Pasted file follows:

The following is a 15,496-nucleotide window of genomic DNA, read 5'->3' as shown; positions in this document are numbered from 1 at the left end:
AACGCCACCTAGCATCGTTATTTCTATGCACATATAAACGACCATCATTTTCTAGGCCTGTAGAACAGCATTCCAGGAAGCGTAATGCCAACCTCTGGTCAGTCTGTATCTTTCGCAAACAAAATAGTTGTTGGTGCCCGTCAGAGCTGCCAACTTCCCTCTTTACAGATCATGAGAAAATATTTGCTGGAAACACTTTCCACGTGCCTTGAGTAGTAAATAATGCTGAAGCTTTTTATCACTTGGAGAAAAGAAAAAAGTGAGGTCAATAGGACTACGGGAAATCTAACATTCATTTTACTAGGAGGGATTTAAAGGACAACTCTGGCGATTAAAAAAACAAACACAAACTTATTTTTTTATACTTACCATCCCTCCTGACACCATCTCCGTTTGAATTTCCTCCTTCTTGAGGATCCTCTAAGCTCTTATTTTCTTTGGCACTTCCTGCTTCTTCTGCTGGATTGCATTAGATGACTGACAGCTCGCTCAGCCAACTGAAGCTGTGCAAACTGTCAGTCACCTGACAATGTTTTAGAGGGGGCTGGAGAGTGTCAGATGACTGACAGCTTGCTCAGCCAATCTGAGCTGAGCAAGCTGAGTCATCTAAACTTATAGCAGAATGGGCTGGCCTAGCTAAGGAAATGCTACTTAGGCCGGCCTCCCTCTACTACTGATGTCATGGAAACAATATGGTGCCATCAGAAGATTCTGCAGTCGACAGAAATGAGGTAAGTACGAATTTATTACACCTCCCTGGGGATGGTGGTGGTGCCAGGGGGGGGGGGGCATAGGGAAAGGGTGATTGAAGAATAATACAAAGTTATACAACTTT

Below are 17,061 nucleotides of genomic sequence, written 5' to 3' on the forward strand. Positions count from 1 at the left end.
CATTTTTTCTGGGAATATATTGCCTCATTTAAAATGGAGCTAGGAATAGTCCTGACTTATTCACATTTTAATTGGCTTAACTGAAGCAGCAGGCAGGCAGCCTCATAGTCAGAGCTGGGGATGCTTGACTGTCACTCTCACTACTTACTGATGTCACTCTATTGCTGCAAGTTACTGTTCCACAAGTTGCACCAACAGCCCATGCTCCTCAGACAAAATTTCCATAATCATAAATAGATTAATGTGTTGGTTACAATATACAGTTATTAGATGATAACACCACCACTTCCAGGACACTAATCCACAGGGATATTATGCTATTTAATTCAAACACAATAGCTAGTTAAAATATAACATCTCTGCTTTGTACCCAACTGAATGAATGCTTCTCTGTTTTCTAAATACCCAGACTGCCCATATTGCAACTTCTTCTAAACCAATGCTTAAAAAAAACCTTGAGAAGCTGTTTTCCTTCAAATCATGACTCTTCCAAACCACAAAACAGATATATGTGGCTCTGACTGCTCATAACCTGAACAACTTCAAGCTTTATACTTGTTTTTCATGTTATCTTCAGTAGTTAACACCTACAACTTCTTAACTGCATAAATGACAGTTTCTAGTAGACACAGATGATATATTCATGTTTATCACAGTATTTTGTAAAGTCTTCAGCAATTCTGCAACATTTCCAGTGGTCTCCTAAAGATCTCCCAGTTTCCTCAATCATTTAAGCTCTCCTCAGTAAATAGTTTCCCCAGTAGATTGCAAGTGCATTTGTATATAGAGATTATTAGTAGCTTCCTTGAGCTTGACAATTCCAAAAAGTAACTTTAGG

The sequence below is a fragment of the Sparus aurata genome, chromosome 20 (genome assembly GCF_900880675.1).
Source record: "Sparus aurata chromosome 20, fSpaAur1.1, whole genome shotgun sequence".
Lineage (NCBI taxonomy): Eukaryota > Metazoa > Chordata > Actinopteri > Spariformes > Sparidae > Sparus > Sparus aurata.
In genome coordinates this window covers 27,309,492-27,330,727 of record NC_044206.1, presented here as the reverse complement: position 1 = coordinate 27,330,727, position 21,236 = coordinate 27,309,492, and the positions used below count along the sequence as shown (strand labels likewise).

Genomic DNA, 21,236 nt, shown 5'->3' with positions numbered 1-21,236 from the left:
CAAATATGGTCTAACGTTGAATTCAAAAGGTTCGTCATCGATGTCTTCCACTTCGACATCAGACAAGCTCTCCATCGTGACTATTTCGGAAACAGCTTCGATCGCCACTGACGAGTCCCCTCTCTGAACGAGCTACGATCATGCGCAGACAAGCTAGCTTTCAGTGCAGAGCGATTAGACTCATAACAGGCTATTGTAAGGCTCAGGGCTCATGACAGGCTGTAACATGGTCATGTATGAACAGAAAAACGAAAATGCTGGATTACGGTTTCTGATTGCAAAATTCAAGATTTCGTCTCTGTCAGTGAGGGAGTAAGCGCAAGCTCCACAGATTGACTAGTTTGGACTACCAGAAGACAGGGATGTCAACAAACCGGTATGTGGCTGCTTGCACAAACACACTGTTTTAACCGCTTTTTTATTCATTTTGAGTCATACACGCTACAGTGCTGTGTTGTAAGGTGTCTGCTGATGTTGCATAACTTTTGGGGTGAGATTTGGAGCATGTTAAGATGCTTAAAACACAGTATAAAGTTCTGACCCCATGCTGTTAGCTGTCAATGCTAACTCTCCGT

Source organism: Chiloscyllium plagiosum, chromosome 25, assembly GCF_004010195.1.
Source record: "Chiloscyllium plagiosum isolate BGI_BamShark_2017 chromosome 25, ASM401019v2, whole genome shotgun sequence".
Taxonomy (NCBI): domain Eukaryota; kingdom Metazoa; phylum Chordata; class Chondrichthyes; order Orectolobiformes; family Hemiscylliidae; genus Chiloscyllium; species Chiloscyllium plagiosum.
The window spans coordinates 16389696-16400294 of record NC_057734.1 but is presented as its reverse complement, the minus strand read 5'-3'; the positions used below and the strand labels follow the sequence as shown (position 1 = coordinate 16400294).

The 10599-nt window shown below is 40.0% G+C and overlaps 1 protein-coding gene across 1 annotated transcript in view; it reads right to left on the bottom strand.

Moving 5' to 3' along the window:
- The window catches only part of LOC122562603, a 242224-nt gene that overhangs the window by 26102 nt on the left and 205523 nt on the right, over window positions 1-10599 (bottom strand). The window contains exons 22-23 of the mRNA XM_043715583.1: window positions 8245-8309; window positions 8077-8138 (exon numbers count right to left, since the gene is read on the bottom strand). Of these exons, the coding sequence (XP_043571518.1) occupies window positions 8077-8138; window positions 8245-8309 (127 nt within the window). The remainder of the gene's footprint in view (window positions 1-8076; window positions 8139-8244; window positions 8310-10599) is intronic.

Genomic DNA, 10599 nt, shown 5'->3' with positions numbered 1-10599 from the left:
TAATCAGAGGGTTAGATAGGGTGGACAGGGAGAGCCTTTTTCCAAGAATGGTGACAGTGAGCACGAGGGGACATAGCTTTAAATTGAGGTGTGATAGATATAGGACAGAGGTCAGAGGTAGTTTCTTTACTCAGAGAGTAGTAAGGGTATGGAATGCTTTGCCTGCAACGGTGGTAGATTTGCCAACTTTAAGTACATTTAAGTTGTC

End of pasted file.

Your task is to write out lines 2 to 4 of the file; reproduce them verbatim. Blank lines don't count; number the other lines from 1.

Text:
AACGCCACCTAGCATCGTTATTTCTATGCACATATAAACGACCATCATTTTCTAGGCCTGTAGAACAGCATTCCAGGAAGCGTAATGCCAACCTCTGGTCAGTCTGTATCTTTCGCAAACAAAATAGTTGTTGGTGCCCGTCAGAGCTGCCAACTTCCCTCTTTACAGATCATGAGAAAATATTTGCTGGAAACACTTTCCACGTGCCTTGAGTAGTAAATAATGCTGAAGCTTTTTATCACTTGGAGAAAAGAAAAAAGTGAGGTCAATAGGACTACGGGAAATCTAACATTCATTTTACTAGGAGGGATTTAAAGGACAACTCTGGCGATTAAAAAAACAAACACAAACTTATTTTTTTATACTTACCATCCCTCCTGACACCATCTCCGTTTGAATTTCCTCCTTCTTGAGGATCCTCTAAGCTCTTATTTTCTTTGGCACTTCCTGCTTCTTCTGCTGGATTGCATTAGATGACTGACAGCTCGCTCAGCCAACTGAAGCTGTGCAAACTGTCAGTCACCTGACAATGTTTTAGAGGGGGCTGGAGAGTGTCAGATGACTGACAGCTTGCTCAGCCAATCTGAGCTGAGCAAGCTGAGTCATCTAAACTTATAGCAGAATGGGCTGGCCTAGCTAAGGAAATGCTACTTAGGCCGGCCTCCCTCTACTACTGATGTCATGGAAACAATATGGTGCCATCAGAAGATTCTGCAGTCGACAGAAATGAGGTAAGTACGAATTTATTACACCTCCCTGGGGATGGTGGTGGTGCCAGGGGGGGGGGGGCATAGGGAAAGGGTGATTGAAGAATAATACAAAGTTATACAACTTT

Below are 17,061 nucleotides of genomic sequence, written 5' to 3' on the forward strand. Positions count from 1 at the left end.
CATTTTTTCTGGGAATATATTGCCTCATTTAAAATGGAGCTAGGAATAGTCCTGACTTATTCACATTTTAATTGGCTTAACTGAAGCAGCAGGCAGGCAGCCTCATAGTCAGAGCTGGGGATGCTTGACTGTCACTCTCACTACTTACTGATGTCACTCTATTGCTGCAAGTTACTGTTCCACAAGTTGCACCAACAGCCCATGCTCCTCAGACAAAATTTCCATAATCATAAATAGATTAATGTGTTGGTTACAATATACAGTTATTAGATGATAACACCACCACTTCCAGGACACTAATCCACAGGGATATTATGCTATTTAATTCAAACACAATAGCTAGTTAAAATATAACATCTCTGCTTTGTACCCAACTGAATGAATGCTTCTCTGTTTTCTAAATACCCAGACTGCCCATATTGCAACTTCTTCTAAACCAATGCTTAAAAAAAACCTTGAGAAGCTGTTTTCCTTCAAATCATGACTCTTCCAAACCACAAAACAGATATATGTGGCTCTGACTGCTCATAACCTGAACAACTTCAAGCTTTATACTTGTTTTTCATGTTATCTTCAGTAGTTAACACCTACAACTTCTTAACTGCATAAATGACAGTTTCTAGTAGACACAGATGATATATTCATGTTTATCACAGTATTTTGTAAAGTCTTCAGCAATTCTGCAACATTTCCAGTGGTCTCCTAAAGATCTCCCAGTTTCCTCAATCATTTAAGCTCTCCTCAGTAAATAGTTTCCCCAGTAGATTGCAAGTGCATTTGTATATAGAGATTATTAGTAGCTTCCTTGAGCTTGACAATTCCAAAAAGTAACTTTAGG